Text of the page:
ENGLEWOOD, Colo. — Von Miller opened his mouth last Sunday and dropped jaws with his comments. He was so introspective, saying the ninth straight loss to the Chiefs "defeated his soul," that it created uncertainty about his future. Tuesday, he told Denver7 he isn't looking to go anywhere.
"I don't like the way some of it was portrayed. I don't want to leave. At all. This is my identity, playing for Broncos. I have no Plan B. That's why it hurts so much to lose," Miller said.
Miller told me he was surprised that his comments went viral. It became a story because Miller was so revealing. He was introspective in a way we've never heard Miller after a game, something I told Von on Tuesday. He told me he wasn't trying to send a message to anyone, including the front office. His plan was to slip out of the locker room because he was disappointed with losing. As such, when he stepped to the podium, his emotions were raw.
"I do a lot of other things. I have told you that. I raise chickens, do other stuff. But if someone sees me out, they say, 'That's Von Miller of the Denver Broncos.' Being on this team is who I am. So when we lose, that's how people see me and see us. It hurts. I want us to get back to winning," Miller said.
Miller has not met his lofty expectations this season. After a slow start, he boasts seven sacks. He ranks seventh in pressures (33) and eighth in quarterback hits (16), despite missing a game for the first time since 2013 with a sprained ACL in his left knee.
His streak of seven straight Pro Bowls is in jeopardy when the team is announced Tuesday at 6 p.m., though he could make it as a reserve. Miller has taken on a different role in Vic Fangio's defense, playing roughly 90 percent of the snaps, up around 15 percent from his career average. Miller has continued to play despite his knee injury, struggling against Houston, but delivering one of his best games at Kansas City.
Broncos coach Vic Fangio wasn't bothered by Miller's postgame remarks, seeing them through a narrow lens of losing to the team's rival for 4 1/2 years. General manager John Elway took the same stance Tuesday during his weekly appearance on KOA.
"I think everybody’s frustrated with losing…Obviously he’s frustrated, I get it, we’re all frustrated," Elway said. "Nobody likes losing.”
Miller has two seasons remaining on a six-year, $114.1 million deal with $70 million guaranteed signed following Super Bowl 50. He is due to make a reasonable $17.5 million in each of the next two years on club options. The Broncos must exercise his 2020 option by March 18, which would guarantee $6 million. In sort of similar circumstances last year, the Broncos exercised options on veteran receiver Emmanuel Sanders and defensive end Derek Wolfe.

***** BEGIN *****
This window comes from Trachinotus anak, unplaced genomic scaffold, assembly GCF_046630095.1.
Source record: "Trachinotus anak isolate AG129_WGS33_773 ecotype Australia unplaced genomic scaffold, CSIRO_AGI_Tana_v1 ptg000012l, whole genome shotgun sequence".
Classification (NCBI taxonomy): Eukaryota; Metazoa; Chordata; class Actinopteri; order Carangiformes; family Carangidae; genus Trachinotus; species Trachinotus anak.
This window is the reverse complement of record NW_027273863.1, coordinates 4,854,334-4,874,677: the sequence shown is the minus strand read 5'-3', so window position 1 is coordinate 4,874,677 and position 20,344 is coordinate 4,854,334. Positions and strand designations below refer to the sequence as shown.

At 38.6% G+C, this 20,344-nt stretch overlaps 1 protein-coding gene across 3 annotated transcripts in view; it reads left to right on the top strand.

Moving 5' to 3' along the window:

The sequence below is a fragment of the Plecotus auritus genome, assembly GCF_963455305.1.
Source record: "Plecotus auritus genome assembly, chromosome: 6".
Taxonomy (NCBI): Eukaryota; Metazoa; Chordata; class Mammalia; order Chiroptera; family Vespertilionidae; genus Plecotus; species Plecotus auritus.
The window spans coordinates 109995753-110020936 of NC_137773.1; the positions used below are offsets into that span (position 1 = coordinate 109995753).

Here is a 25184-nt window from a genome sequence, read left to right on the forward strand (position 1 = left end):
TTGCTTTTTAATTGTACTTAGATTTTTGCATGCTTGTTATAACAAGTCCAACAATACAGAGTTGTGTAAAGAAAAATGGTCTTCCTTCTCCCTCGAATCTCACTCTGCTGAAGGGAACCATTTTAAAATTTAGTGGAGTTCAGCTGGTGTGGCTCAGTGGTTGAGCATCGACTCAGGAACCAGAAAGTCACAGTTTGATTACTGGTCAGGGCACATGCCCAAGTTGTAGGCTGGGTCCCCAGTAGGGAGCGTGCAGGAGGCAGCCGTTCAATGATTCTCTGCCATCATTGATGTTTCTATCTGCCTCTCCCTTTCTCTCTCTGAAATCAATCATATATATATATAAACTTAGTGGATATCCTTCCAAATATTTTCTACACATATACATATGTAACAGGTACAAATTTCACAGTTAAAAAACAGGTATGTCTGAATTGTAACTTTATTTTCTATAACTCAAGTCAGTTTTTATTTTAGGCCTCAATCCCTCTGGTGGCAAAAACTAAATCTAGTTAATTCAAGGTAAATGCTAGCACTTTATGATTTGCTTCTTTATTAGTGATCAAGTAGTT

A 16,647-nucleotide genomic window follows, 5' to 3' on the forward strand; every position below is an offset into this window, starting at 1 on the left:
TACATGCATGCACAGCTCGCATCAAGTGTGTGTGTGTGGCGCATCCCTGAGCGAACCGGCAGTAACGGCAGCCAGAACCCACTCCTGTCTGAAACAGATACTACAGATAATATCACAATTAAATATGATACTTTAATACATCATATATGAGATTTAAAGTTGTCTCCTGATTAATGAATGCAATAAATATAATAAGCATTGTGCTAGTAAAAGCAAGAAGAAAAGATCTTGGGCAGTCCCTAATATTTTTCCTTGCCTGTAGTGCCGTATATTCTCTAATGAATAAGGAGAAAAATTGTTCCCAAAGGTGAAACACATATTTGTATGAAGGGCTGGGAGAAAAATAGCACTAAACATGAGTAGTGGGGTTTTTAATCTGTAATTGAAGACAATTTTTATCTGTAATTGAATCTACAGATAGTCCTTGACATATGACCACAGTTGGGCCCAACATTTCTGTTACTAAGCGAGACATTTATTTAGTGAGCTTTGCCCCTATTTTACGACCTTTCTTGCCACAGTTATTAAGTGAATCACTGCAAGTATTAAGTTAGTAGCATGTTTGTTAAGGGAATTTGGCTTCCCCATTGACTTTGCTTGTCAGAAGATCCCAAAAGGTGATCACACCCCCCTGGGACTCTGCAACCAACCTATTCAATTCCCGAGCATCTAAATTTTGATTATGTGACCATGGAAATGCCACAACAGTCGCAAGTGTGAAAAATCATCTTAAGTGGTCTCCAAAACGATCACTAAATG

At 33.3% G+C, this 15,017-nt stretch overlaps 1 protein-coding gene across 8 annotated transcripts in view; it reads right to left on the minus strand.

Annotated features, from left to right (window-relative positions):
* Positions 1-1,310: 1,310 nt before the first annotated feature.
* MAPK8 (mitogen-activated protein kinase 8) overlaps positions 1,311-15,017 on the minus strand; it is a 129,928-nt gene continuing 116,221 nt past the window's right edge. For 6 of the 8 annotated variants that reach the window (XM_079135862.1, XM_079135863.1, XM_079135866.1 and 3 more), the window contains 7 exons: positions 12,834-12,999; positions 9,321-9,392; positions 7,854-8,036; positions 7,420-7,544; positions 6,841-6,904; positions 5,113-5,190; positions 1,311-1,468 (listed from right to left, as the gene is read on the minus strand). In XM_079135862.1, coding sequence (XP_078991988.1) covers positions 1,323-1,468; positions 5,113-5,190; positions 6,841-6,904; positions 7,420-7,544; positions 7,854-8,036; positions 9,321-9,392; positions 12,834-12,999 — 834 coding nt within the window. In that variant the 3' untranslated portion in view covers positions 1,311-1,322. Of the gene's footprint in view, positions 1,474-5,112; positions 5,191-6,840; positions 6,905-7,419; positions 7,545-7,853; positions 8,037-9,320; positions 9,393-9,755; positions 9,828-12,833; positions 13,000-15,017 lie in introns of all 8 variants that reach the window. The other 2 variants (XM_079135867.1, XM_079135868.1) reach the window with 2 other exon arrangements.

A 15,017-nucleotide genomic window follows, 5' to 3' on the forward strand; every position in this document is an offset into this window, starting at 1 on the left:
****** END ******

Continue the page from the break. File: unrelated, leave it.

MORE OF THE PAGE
Miller, Wolfe, Chris Harris Jr. and Brandon McManus are the only remaining members from the Super Bowl title team. Wolfe told Denver7 on Tuesday that nothing has changed with his situation.
"I want to retire a Bronco," said Wolfe, who produced a career season with seven sacks in 12 games before dislocating his left elbow.
Wolfe didn't require surgery and told me on Tuesday he would have likely been cleared to return if the team reached the playoffs. Wolfe said there's been no contract talks about his future, though he remains hopeful. The team faces tough decisions on Wolfe, cornerback Chris Harris Jr, defensive Shelby Harris and, to a lesser degree, safety Justin Simmons.
Harris Jr. showed humility Tuesday, admitting he does not deserve to make the Pro Bowl this season. Still, he's been solid at a premium position, and there could be a number of teams looking for a starting corner, among them the Ravens, Colts, Eagles and Texans.
Elway said during his radio spot that he plans to keep Simmons. The sides talked earlier this season, but nothing has heated up. Simmons told Denver7 he was open to signing this month — something the Broncos did in the past with Harris and Wolfe — if the deal was right. The Broncos could also franchise tag Simmons, which would all but keep him in Denver given the acquisition price for other teams. However, some players across the league have shown they will stay away from team activities if tagged in order to create leverage to facilitate a long-term deal.
Simmons, a third-round pick, has delivered his best season and is a strong candidate to make his first Pro Bowl. He is in the final year of his four-year, $3-million rookie deal. The franchise tag will likely be around $11.5 million for his position.
"When it comes down to it, whether I make it or not (to the Pro Bowl), I've just got to keep fighting the good fight and keep stacking up good seasons. Obviously, I talked about it multiple times, hoping that that's here, but it just has to work out on both sides," Simmons said. "I love this system, but I also feel like I make this system work as well as the system works for me. I feel like it's a hand-in-hand type of relationship there. It's been great, though, and I look forward to finishing strong these last two games.”
Former starting quarterback Joe Flacco told Denver7 his neck feels good, making improvement not long after the loss to the Colts. He has not undergone surgery, just rest to promote healing. He's expected to talk about his future following the final game of the season. Flacco has remained in the quarterback meetings, and been cited as a positive influence for the young players, including starter Drew Lock. ... The Lions confirmed today that coach Matt Patricia and general manager Bob Quinn will return in 2020. The Broncos host the Lions on Sunday.